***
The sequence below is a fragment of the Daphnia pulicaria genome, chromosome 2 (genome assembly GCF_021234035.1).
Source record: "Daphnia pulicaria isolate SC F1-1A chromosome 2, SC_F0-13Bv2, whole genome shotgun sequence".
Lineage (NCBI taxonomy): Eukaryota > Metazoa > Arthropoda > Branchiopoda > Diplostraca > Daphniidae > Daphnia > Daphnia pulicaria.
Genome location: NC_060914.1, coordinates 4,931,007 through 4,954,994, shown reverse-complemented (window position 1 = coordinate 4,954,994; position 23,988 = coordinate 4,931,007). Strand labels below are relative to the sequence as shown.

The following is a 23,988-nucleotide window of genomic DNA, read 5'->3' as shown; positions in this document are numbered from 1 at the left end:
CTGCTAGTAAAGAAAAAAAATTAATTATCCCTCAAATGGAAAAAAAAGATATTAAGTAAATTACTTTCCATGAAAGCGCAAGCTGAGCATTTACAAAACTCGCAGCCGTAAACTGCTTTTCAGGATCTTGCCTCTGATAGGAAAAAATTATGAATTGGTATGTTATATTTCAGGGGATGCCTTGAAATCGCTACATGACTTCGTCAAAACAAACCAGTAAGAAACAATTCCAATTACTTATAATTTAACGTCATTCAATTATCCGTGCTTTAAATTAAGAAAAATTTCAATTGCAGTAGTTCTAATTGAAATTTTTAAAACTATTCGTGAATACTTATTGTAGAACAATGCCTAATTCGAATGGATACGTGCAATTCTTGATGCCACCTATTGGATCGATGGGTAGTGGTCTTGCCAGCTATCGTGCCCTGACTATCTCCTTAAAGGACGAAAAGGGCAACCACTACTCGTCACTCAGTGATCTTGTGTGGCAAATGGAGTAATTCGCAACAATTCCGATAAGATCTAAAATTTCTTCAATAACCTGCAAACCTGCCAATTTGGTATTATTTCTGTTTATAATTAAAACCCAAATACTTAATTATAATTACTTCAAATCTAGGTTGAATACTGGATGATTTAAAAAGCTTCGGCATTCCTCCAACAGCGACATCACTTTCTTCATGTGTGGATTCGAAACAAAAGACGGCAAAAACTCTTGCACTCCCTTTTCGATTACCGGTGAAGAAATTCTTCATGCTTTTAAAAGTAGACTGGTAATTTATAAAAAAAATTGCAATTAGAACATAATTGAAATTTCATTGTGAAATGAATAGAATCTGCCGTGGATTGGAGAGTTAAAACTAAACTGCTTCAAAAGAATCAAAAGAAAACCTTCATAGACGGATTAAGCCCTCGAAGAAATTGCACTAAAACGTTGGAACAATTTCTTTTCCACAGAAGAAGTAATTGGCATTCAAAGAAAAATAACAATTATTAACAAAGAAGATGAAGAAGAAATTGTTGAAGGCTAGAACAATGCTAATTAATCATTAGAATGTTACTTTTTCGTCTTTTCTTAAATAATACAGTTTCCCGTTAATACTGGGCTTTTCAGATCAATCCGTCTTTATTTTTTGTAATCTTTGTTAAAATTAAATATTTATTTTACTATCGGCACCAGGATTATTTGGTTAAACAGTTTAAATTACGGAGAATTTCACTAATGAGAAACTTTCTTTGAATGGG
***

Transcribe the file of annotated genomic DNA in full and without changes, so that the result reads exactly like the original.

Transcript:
The sequence below is a fragment of the Daphnia pulicaria genome, chromosome 2 (genome assembly GCF_021234035.1).
Source record: "Daphnia pulicaria isolate SC F1-1A chromosome 2, SC_F0-13Bv2, whole genome shotgun sequence".
Lineage (NCBI taxonomy): Eukaryota > Metazoa > Arthropoda > Branchiopoda > Diplostraca > Daphniidae > Daphnia > Daphnia pulicaria.
Genome location: NC_060914.1, coordinates 4,931,007 through 4,954,994, shown reverse-complemented (window position 1 = coordinate 4,954,994; position 23,988 = coordinate 4,931,007). Strand labels below are relative to the sequence as shown.

The following is a 23,988-nucleotide window of genomic DNA, read 5'->3' as shown; positions in this document are numbered from 1 at the left end:
CTGCTAGTAAAGAAAAAAAATTAATTATCCCTCAAATGGAAAAAAAAGATATTAAGTAAATTACTTTCCATGAAAGCGCAAGCTGAGCATTTACAAAACTCGCAGCCGTAAACTGCTTTTCAGGATCTTGCCTCTGATAGGAAAAAATTATGAATTGGTATGTTATATTTCAGGGGATGCCTTGAAATCGCTACATGACTTCGTCAAAACAAACCAGTAAGAAACAATTCCAATTACTTATAATTTAACGTCATTCAATTATCCGTGCTTTAAATTAAGAAAAATTTCAATTGCAGTAGTTCTAATTGAAATTTTTAAAACTATTCGTGAATACTTATTGTAGAACAATGCCTAATTCGAATGGATACGTGCAATTCTTGATGCCACCTATTGGATCGATGGGTAGTGGTCTTGCCAGCTATCGTGCCCTGACTATCTCCTTAAAGGACGAAAAGGGCAACCACTACTCGTCACTCAGTGATCTTGTGTGGCAAATGGAGTAATTCGCAACAATTCCGATAAGATCTAAAATTTCTTCAATAACCTGCAAACCTGCCAATTTGGTATTATTTCTGTTTATAATTAAAACCCAAATACTTAATTATAATTACTTCAAATCTAGGTTGAATACTGGATGATTTAAAAAGCTTCGGCATTCCTCCAACAGCGACATCACTTTCTTCATGTGTGGATTCGAAACAAAAGACGGCAAAAACTCTTGCACTCCCTTTTCGATTACCGGTGAAGAAATTCTTCATGCTTTTAAAAGTAGACTGGTAATTTATAAAAAAAATTGCAATTAGAACATAATTGAAATTTCATTGTGAAATGAATAGAATCTGCCGTGGATTGGAGAGTTAAAACTAAACTGCTTCAAAAGAATCAAAAGAAAACCTTCATAGACGGATTAAGCCCTCGAAGAAATTGCACTAAAACGTTGGAACAATTTCTTTTCCACAGAAGAAGTAATTGGCATTCAAAGAAAAATAACAATTATTAACAAAGAAGATGAAGAAGAAATTGTTGAAGGCTAGAACAATGCTAATTAATCATTAGAATGTTACTTTTTCGTCTTTTCTTAAATAATACAGTTTCCCGTTAATACTGGGCTTTTCAGATCAATCCGTCTTTATTTTTTGTAATCTTTGTTAAAATTAAATATTTATTTTACTATCGGCACCAGGATTATTTGGTTAAACAGTTTAAATTACGGAGAATTTCACTAATGAGAAACTTTCTTTGAATGGG